I'd like to try to get it right. Other things we might do is look at your pulse oximeter to get your pulse oximetry up again. What did I do? I tell you with these situations here with patients who have chronic obstructive pulmonary disease they can develop hypoxemia so what you can find with these patients sitting is that they can have low O2 saturation and that is what you are going to have to look at ' we're going to want to see how significantly low it is so what we're looking for is if your O2 saturation is below 88 that usually means we have to start you on supplemental oxygen ok not a good sign ok , we might have to put in a nasal cannula or if their O2 saturation is less than 90 percent, but they have predisposing factors, maybe they have right heart failure or, in general, some heart failure and have a high hematocrit, maybe they have polycythemia , so again, we'll probably want to start on supplemental oxygen, so we generally have two thresholds, one is if it's less than 88 percent, we can have them start on supplemental oxygen or if it's less than 90 we can increase Lower the threshold if they have heart failure or an elevated hematocrit but we'll also base it on something else then the other thing we do is do an arterial blood gas and an arterial blood gas, what it does is it gives us a pair. different things it gives us bicarbonate it gives us the partial pressure of co2 it gives us the partial pressure of oxygen and it can give us the ph now you have to think about this if a patient has

copd

what we said was one of the big things we would find remember that they can't get the co2 out so most likely there is elevated co2.
What is this thing called hypercapnia? What I want you to remember is in patients who have elevated co2. Remember that co2 plus water physiology equation. produces carbonic acid carbonic acid can dissociate into protons and bicarbonate so if you have a lot of CO2 you have a shift to the right and that accumulates a lot of protons. What can protons do with real blood plasma? as in the ph remember what i told you it can also decrease oxygen and cause hypoxemia usually because someone is in their respiratory acidosis they might have a compensatory change in bicarbonate but we're not going to talk about this ok that's more specifically for metabolic acidosis or alkalosis but these are some of the things that might make us believe that they might have respiratory acidosis okay and one other thing I remember I told them we'll talk about that later but when we start people on supplemental oxygen it we do based on your O2 stats but if we do an abg we can also base on your oxygen usually we set it to less than 55 so anything less than 55 we say ok let's select supplemental oxygen and again 55 millimeters of mercury or if it's uh less than 60 because they have right sided heart failure and elevated hematocrit again we can start on the ox supplemental muscle oxygen but that's what we're going to do for arterial blood gas so the next test is What we could do here and it's really good just to rule out cardiac disorders is we can do an EKG and really everything What we're doing the EKG is to rule out, you know, maybe a myocardial infarction or congestive heart failure and sometimes, what you have, especially in someone who has a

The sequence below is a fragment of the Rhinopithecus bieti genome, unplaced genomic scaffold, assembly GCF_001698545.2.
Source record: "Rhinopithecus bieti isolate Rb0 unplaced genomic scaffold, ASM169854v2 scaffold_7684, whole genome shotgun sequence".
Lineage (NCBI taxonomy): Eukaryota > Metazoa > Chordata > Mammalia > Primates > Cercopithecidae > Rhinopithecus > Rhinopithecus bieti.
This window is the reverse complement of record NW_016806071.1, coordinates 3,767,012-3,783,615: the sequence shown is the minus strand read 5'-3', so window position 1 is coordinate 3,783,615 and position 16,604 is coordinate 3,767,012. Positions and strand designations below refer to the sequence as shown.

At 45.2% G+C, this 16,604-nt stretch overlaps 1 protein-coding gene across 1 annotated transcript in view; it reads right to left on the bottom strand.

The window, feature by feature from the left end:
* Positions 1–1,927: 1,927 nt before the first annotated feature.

copd

exacerbation, it can happen, it can produce this thing called multifocal atrial tachycardia, i also call it matting all it is is it causes these irregular qrs complexes but they have three clearly different p waves one after the other and the reason is they have two thoughts one is because in situations where there is hypoxemia the cells of the actual atria may try to set their own rhythm and therefore there may be multiple areas of the atria that are firing at the same time time another is if someone is actually on blood pressure medication sometimes on blood pressure medication that can also cause it but again with the EKG what we're trying to see is that we're trying to look for errors to rule out something like that and we're also looking to see congestive heart failure, especially one thing we can do is see if there's cardiac stress on the right ventricle.
Cardiac stress Right ventricular stress You can look at the EKG and sometimes you can see inverted T waves, so some things can sometimes happen as well. someone has this exacerbation of COPD sometimes due to hypoxemia which can cause this multifocal atrial tachycardia with three distinctly different p waves with irregular qrs complexes and if you want to see if a patient might have signs of cardiac stress in the right ventricle you have something of inverted t waves but again looking for a right sided heart failure EKG won't cut it for that you may have to do a bmp and echo and swan god catheter ok last th on what which we're going to talk about in general it's not that great but it can do it can do chest x-rays it can also do high res ct scans those are a little bit better chest x-rays not as good but high Resolution cts can also be used and what they will show is we will put hrct if it can show air trapping so it will usually show air trapping so hyperinflation of the lungs can even show a flat diaphragm if you get an x-ray of chest so again on the chest x-ray you'll see some trapped air you might see a flat diaphragm again you can still see that increased anterior posterior diameter as well you might have some transparency and like the anterior chest wall like well for emphysema you might see a bulla remember you can see a blue bulla and remember what was distal acid or emphysema one of those you can see bulla commonly because it can rupture and a torus is basically a bag of air is fine, just an air pocket that could easily rupture because of that.